What Do You Have To Consider Before Filing Bankruptcy

Posted on: 22 February 2017

If your financial situation has overtaken you, you may have started to research your bankruptcy options. As you may know, this is quite a complicated area of law, but usually people want to know exactly what's going to happen to their income, their assets, their credit rating and often, their freedom to travel. What do you need to consider before you go ahead with this course of action?


One of the biggest worries that people have is that they will lose all of the assets that they have accumulated and that this will essentially make them destitute. You should understand that, generally speaking, bankruptcy proceedings will not attempt to possess the home that you live in on a daily basis, nor the household belongings within it.

However, if you have a secondary home, then that certainly will be considered for redistribution, as will any other major assets like a boat or a car. When it comes to your car, though, you are allowed to keep a certain amount of "equity" before any action will be taken. So, if you have a car that has a loan outstanding, you may well be able to keep that, so long as it doesn't have a certain amount of equity once the loan has been deducted.


How will your income be affected? Typically, bankruptcy is declared for a period of several years, during which you will be required to contribute some of your income back into the 'pot'. In other words, your salary will be garnished so that some money is paid towards the debts that you previously built up. If you have child support to pay, then this is not taken into account and taxes are also deducted from your income before it is viewed for repayments. You will usually be allowed a certain amount for typical living expenses and then the remainder will be assessed. Note that if you're self-employed, the amount that you repay may be calculated on an annual basis due to the unpredictability of earnings.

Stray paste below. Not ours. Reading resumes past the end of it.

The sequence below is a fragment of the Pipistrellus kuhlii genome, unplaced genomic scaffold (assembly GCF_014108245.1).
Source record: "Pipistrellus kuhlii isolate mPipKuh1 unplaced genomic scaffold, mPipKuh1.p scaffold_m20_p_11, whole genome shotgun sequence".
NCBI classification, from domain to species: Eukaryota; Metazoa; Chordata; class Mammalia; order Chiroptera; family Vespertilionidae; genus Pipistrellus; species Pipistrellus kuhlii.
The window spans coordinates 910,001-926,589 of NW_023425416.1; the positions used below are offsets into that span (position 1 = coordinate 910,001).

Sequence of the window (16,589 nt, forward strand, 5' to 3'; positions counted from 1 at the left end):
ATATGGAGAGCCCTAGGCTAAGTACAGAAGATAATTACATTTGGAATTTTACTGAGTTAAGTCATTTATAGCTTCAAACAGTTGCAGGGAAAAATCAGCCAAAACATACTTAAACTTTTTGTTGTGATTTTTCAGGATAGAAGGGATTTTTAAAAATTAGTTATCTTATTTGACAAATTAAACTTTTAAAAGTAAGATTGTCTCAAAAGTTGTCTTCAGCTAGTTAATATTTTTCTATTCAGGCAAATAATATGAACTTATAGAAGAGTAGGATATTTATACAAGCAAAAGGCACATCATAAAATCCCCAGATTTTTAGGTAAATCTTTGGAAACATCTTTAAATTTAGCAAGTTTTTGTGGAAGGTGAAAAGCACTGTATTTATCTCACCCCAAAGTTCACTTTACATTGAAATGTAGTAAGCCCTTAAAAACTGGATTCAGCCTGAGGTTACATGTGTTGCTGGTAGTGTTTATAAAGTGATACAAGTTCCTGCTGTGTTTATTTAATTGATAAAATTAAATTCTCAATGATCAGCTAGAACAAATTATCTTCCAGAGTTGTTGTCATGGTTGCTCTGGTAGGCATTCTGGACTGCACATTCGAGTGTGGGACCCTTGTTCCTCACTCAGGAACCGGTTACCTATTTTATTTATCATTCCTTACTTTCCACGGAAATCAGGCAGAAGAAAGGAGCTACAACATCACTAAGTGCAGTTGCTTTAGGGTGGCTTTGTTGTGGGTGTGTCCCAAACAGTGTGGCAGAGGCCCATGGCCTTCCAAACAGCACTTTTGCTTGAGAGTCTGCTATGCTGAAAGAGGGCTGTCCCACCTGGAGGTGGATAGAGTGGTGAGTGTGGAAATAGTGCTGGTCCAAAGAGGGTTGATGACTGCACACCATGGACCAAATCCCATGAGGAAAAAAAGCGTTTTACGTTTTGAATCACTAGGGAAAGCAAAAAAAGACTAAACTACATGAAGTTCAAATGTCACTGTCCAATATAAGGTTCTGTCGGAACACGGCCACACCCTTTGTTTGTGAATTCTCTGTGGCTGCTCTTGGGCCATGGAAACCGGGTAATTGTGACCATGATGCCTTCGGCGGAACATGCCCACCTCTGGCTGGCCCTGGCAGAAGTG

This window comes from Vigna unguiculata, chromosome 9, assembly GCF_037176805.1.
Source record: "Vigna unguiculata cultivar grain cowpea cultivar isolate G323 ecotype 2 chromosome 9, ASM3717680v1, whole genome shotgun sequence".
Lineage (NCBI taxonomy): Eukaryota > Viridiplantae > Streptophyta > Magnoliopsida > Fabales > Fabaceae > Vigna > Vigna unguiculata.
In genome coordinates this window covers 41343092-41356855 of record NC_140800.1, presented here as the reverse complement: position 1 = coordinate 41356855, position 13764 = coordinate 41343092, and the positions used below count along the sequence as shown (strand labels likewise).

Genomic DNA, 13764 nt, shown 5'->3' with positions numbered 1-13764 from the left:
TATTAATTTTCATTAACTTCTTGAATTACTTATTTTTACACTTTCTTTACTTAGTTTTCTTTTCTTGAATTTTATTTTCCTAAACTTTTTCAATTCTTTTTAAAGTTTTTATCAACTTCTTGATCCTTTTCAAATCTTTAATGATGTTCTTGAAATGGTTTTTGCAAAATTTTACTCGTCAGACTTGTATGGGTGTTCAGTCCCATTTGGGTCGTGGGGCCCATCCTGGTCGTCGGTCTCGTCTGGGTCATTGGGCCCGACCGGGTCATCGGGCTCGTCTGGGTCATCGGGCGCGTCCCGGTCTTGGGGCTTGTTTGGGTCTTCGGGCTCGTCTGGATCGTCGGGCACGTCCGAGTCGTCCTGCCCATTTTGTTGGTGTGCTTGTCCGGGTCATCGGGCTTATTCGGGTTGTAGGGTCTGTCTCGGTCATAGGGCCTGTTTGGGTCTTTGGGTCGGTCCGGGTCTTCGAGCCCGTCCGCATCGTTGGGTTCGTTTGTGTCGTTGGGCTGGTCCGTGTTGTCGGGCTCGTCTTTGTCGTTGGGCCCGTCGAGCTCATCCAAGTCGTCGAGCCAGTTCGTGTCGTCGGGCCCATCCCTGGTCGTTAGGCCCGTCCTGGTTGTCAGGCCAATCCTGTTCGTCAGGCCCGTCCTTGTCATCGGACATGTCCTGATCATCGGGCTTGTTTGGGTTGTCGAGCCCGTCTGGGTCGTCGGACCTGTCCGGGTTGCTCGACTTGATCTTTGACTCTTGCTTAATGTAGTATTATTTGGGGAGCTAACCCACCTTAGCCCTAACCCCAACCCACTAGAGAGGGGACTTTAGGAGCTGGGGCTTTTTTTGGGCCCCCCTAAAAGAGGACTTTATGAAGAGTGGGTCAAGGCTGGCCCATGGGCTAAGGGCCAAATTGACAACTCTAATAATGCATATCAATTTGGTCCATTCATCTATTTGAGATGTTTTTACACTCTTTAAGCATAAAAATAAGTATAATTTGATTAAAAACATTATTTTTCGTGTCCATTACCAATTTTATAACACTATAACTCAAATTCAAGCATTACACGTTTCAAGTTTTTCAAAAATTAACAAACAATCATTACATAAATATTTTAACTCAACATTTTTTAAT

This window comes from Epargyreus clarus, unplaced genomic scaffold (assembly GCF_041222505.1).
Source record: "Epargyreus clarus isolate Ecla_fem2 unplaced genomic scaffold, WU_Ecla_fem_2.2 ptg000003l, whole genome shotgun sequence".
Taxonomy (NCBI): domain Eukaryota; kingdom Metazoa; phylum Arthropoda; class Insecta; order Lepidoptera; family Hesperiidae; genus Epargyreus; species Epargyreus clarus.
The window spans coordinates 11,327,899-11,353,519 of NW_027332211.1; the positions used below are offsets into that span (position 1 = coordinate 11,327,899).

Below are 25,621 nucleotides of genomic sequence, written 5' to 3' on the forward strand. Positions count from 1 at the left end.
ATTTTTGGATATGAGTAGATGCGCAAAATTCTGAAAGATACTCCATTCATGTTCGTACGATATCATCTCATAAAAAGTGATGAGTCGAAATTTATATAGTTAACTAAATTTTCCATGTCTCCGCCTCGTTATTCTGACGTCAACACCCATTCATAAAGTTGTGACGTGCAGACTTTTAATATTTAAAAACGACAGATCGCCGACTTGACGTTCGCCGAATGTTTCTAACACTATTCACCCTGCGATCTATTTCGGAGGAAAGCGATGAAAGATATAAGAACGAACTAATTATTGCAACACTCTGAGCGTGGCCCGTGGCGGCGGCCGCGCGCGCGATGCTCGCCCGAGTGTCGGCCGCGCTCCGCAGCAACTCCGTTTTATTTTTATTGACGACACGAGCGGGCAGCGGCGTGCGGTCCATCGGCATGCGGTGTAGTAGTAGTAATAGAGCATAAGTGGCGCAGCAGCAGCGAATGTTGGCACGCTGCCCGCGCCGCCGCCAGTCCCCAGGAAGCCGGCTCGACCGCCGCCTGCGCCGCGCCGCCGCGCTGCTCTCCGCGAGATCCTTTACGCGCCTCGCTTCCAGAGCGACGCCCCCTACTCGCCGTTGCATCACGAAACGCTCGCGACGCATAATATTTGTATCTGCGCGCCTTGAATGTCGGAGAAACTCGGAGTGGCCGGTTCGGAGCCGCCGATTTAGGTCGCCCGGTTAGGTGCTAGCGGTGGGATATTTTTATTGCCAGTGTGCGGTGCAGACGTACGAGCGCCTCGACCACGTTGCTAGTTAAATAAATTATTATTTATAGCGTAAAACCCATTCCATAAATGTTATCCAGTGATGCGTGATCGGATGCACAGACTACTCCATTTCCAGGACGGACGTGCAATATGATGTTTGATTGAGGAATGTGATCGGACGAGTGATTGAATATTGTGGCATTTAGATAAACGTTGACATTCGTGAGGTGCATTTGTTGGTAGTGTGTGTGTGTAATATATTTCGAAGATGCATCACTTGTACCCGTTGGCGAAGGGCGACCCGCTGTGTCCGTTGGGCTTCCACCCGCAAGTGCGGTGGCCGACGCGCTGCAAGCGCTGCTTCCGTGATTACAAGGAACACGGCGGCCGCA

Credit Rating

Certainly, your credit rating is going to be significantly affected by bankruptcy. The only thing that you can really do here is to make sure that all repayments from this point on are made on time and your situation should gradually recover through the months and years ahead.


Usually, you will still be able to travel internationally after you have declared bankruptcy, but much can depend on the specific circumstances of your case. It's best to have an experienced solicitor on your side when filing all of the paperwork to ensure that your best interests are front and centre throughout.


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